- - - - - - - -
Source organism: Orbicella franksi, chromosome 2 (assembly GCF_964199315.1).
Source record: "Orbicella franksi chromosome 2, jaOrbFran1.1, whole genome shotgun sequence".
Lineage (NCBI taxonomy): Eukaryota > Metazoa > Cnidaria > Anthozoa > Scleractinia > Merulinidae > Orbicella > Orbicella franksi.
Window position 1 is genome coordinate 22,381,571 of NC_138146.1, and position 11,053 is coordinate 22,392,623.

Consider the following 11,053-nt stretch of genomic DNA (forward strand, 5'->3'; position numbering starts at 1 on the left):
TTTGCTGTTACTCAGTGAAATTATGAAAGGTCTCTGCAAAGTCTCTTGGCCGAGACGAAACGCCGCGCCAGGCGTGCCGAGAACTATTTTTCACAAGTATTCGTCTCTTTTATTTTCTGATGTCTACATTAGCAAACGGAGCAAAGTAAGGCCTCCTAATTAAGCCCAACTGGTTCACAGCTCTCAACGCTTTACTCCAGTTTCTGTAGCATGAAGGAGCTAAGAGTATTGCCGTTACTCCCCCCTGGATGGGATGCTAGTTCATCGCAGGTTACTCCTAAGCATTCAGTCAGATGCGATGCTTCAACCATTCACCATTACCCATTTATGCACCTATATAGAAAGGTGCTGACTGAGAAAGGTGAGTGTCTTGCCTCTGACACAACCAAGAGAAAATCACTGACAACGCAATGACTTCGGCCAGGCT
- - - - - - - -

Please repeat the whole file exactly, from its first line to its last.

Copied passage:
Source organism: Orbicella franksi, chromosome 2 (assembly GCF_964199315.1).
Source record: "Orbicella franksi chromosome 2, jaOrbFran1.1, whole genome shotgun sequence".
Lineage (NCBI taxonomy): Eukaryota > Metazoa > Cnidaria > Anthozoa > Scleractinia > Merulinidae > Orbicella > Orbicella franksi.
Window position 1 is genome coordinate 22,381,571 of NC_138146.1, and position 11,053 is coordinate 22,392,623.

Consider the following 11,053-nt stretch of genomic DNA (forward strand, 5'->3'; position numbering starts at 1 on the left):
TTTGCTGTTACTCAGTGAAATTATGAAAGGTCTCTGCAAAGTCTCTTGGCCGAGACGAAACGCCGCGCCAGGCGTGCCGAGAACTATTTTTCACAAGTATTCGTCTCTTTTATTTTCTGATGTCTACATTAGCAAACGGAGCAAAGTAAGGCCTCCTAATTAAGCCCAACTGGTTCACAGCTCTCAACGCTTTACTCCAGTTTCTGTAGCATGAAGGAGCTAAGAGTATTGCCGTTACTCCCCCCTGGATGGGATGCTAGTTCATCGCAGGTTACTCCTAAGCATTCAGTCAGATGCGATGCTTCAACCATTCACCATTACCCATTTATGCACCTATATAGAAAGGTGCTGACTGAGAAAGGTGAGTGTCTTGCCTCTGACACAACCAAGAGAAAATCACTGACAACGCAATGACTTCGGCCAGGCT